Macron loses parliamentary majority

Chris Scicluna
Emily Nicol

No take-up at BoJ’s latest JGB purchase operation as Kuroda repeats new yen mantra
Markets relatively calm today after a turbulent past week. Last week’s record bond market interventions by the BoJ ahead of Friday’s policy announcements have restored stability to the JGB market, with no take up at today’s unlimited 10Y bond purchase operation and the yen oscillating close to ¥135/$, currently little changed from Friday’s close, as Kuroda reiterated that sudden forex market moves are undesirable and will continue to watch closely developments.

OATs underperform after Macron loses parliamentary majority
OATs underperform (10Y spreads over Bunds up a couple of bps so far) but euro strengthens modestly against the USD after Macron’s loss of national assembly majority in yesterday’s second-round elections – winning 245 of 577 seats in the chamber – raising significant doubts about his ability to deliver his reform agenda. It remains to be seen whether Macron’s Ensemble group will seek some kind of coalition agreement with the right-wing (former establishment) Republicans to deliver some kind of stability.

Most Asian stock markets lower as global recession fears persist after Fed hawkish shift
A mixed day for Asian stocks, however, with the Topix closing down 0.9%, and Korean and Taiwanese markets significantly weaker still, as global growth concerns continue to weigh after last week’s hawkish shift from the Fed. But China and Hong Kong bucking the negative trend as China’s banks left prime lending rates unchanged following last week’s decision by the PBoC to leave its medium-term lending facility rate unchanged. And US stock futures are up. USTs not trading due to Juneteenth holiday.

Looking ahead: Lagarde and BoE hawks to speak today, Powell on Wednesday, while the week’s data-flow includes flash PMIs and UK and Japanese inflation

  • In the euro area, ECB President Lagarde speaks to the European Parliament later today, with the Governing Council’s signal on rate hikes as well as its tentative plans for an anti-fragmentation tool likely to be discussed. This week’s euro area data focus will be economic sentiment surveys, which include the flash PMIs for June on Thursday. With services still benefitting from economic reopening, but high inflation and supply pressures weighing more generally, the euro area composite PMI is forecast to fall a little more than ½pt to close to 54, which would be the lowest level in six months albeit one still consistent with economic expansion. But Wednesday’s preliminary Commission consumer confidence indicator is expected to report minimal improvement for a second successive month, and thus remain close to the series low recorded during the onset of the pandemic in April 2020 and way below the pre-pandemic level. In with expectations, this morning’s German PPI inflation figures for May confirmed another substantive increase in prices at the factory gate, albeit of 1.6%M/M from 2.6%M/M the prior month, so the annual rate edged up just 0.1ppt to a new high of 33.6%Y/Y.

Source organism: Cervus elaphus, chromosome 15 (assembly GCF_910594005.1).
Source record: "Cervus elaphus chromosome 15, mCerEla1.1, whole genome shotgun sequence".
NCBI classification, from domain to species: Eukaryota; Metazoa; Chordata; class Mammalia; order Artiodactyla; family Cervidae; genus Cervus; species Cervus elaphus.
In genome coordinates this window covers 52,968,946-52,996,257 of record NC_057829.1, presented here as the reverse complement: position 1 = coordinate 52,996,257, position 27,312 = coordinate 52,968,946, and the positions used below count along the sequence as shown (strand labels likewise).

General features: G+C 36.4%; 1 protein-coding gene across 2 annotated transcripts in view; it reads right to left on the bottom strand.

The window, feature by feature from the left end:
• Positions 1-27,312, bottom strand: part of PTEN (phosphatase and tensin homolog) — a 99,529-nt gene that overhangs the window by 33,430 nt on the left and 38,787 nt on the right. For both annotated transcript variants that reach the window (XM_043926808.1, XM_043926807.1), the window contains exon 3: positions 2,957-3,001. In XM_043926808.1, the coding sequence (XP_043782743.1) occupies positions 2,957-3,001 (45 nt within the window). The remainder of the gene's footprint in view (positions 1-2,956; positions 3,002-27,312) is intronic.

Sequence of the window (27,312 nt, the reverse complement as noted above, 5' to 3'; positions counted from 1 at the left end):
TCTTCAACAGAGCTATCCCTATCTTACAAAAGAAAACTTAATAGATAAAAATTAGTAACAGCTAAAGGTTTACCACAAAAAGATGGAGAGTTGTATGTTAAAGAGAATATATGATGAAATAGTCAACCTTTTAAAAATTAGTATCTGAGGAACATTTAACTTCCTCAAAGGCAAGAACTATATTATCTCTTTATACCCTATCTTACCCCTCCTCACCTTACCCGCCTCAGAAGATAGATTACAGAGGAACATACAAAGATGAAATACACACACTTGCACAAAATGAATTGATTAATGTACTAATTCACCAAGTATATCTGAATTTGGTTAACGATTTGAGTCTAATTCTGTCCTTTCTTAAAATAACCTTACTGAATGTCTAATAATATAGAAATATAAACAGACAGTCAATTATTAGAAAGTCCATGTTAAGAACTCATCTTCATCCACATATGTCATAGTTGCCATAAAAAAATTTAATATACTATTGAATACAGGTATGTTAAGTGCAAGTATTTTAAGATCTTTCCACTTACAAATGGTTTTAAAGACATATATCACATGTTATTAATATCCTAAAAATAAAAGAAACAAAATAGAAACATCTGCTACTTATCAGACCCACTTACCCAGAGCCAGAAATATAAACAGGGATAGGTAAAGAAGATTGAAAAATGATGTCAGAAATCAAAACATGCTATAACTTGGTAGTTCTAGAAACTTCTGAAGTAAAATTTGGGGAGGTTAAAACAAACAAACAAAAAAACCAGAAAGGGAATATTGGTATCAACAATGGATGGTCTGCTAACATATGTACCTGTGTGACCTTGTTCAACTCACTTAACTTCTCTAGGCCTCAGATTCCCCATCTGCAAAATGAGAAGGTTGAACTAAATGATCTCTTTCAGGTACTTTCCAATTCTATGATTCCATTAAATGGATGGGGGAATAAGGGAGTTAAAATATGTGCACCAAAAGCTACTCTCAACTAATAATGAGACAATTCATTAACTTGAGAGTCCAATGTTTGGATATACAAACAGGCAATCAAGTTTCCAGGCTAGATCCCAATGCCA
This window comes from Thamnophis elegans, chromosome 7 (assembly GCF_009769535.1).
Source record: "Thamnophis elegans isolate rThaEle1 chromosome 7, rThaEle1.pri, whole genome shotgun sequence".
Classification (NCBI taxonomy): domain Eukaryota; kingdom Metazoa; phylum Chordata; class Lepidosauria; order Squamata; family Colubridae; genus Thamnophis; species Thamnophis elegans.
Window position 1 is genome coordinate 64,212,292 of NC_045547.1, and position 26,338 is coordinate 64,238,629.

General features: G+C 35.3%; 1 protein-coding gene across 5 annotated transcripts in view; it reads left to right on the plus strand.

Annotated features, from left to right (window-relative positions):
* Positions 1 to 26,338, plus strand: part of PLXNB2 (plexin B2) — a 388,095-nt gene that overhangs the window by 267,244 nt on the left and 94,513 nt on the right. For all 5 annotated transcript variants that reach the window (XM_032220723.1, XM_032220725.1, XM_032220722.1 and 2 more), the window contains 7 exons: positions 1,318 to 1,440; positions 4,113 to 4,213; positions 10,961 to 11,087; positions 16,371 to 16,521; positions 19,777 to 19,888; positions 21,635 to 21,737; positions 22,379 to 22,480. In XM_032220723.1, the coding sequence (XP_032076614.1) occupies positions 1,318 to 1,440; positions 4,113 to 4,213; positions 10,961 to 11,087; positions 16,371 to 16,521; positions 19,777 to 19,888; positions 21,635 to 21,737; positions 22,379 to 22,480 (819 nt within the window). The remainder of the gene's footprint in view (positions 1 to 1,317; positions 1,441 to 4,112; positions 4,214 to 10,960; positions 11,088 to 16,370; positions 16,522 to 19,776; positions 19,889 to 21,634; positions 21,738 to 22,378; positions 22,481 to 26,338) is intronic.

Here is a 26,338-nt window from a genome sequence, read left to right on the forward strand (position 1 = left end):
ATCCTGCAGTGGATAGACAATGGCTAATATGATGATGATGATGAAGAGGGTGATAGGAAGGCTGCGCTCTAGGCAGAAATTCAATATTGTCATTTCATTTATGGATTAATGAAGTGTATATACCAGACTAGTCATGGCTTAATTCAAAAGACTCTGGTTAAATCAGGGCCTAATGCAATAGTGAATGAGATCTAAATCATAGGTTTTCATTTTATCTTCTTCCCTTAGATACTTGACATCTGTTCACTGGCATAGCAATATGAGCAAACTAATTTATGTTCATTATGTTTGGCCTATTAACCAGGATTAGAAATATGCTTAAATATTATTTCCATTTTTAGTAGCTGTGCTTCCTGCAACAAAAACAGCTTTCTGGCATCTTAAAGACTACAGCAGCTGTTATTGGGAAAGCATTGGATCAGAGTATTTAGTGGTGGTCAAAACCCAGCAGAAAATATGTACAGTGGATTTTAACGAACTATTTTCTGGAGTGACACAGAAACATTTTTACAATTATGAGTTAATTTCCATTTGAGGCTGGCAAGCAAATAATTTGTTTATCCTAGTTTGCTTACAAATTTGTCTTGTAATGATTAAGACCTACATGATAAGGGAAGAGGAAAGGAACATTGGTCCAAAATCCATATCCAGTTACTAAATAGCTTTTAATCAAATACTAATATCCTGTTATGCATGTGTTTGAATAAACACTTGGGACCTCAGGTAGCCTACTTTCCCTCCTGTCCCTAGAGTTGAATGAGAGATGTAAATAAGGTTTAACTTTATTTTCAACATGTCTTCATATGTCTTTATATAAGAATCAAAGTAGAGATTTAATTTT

• In the UK, two of the three BoE hawks – Catherine Mann and Jonathon Haskel – will speak publicly this afternoon and no doubt restate the case for bigger rate hikes than the 25bps increase in Bank Rate delivered last week. After a quiet start, with no top-tier releases today, the data highlights in the UK will be May inflation data (Wednesday), the preliminary PMIs for June (Thursday) and retail sales data for May (Friday). Most notably, we expect the headline CPI rate to edge higher in May, to 9.2%Y/Y, the highest since the series began in 1988. The increase will be driven by further pressures on the prices of food and petrol, while we expect the core rate to ease slightly from 6.2%Y/Y in April.
  • In Japan, the main focus this week will be Friday’s CPI inflation release, which is expected to show that headline inflation moved sideways in May at 2.5%Y/Y, the highest since 2014 but still way below levels in most other developed economies, with the BoJ’s forecast measure of core CPI (excluding fresh foods) also expected to be unchanged at 2.1%Y/Y. With the pressure still principally reflecting cost-push inflation, the internationally comparable measure of core inflation (excluding food and energy) is likely to have remained extremely subdued at just 0.1%Y/Y. The flash PMIs (Thursday), meanwhile, are expected to point to a further improvement in services activity in June as the economy continues to normalise following the latest pandemic wave, but that manufacturing conditions remain challenging – indeed, while the Cabinet Office’s monthly economic report today maintained its overall assessment that the economy is showing signs of picking up, it revised down its view on production reflecting ongoing supply constraints due to the war in Ukraine and Covid restrictions in China.
  • In the US, Fed Chair Jay Powell will give his monetary policy testimony to Congress on Wednesday and Thursday – expect a repeat of last week’s message that he’s “strongly committed to bringing inflation back down”, is “moving expeditiously to doing so”, the next rate hike will likely be of 50 75bps, and that the FOMC will push rates firmly above neutral by year-end and higher still next year. Data-wise, a quieter week in the US kicks off tomorrow with the Chicago Fed National Activity index and existing home sales, with new home sales figures and the final University of Michigan survey for June coming at the end of the week.

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